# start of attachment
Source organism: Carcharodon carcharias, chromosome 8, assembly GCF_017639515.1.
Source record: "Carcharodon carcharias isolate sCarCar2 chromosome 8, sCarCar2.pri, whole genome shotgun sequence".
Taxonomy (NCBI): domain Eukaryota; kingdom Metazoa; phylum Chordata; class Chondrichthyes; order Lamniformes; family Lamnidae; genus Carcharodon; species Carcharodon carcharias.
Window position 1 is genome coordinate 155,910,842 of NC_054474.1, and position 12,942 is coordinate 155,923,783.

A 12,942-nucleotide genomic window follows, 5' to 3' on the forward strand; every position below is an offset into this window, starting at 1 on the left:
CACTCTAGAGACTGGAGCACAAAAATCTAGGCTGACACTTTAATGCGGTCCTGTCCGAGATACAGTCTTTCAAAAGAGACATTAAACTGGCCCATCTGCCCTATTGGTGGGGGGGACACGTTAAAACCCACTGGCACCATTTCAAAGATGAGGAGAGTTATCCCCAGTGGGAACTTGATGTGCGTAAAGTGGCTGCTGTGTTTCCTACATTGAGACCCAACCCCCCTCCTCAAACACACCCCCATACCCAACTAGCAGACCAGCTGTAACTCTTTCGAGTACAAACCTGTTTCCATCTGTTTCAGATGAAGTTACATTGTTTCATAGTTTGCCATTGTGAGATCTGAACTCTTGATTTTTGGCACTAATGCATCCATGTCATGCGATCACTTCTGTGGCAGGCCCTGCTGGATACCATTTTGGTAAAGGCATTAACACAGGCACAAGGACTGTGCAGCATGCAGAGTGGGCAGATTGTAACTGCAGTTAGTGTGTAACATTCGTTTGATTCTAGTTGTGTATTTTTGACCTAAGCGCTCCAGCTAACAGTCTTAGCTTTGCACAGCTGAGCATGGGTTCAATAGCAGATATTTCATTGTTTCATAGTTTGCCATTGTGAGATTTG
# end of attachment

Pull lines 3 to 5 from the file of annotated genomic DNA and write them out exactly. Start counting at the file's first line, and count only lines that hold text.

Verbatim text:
Taxonomy (NCBI): domain Eukaryota; kingdom Metazoa; phylum Chordata; class Chondrichthyes; order Lamniformes; family Lamnidae; genus Carcharodon; species Carcharodon carcharias.
Window position 1 is genome coordinate 155,910,842 of NC_054474.1, and position 12,942 is coordinate 155,923,783.

A 12,942-nucleotide genomic window follows, 5' to 3' on the forward strand; every position below is an offset into this window, starting at 1 on the left: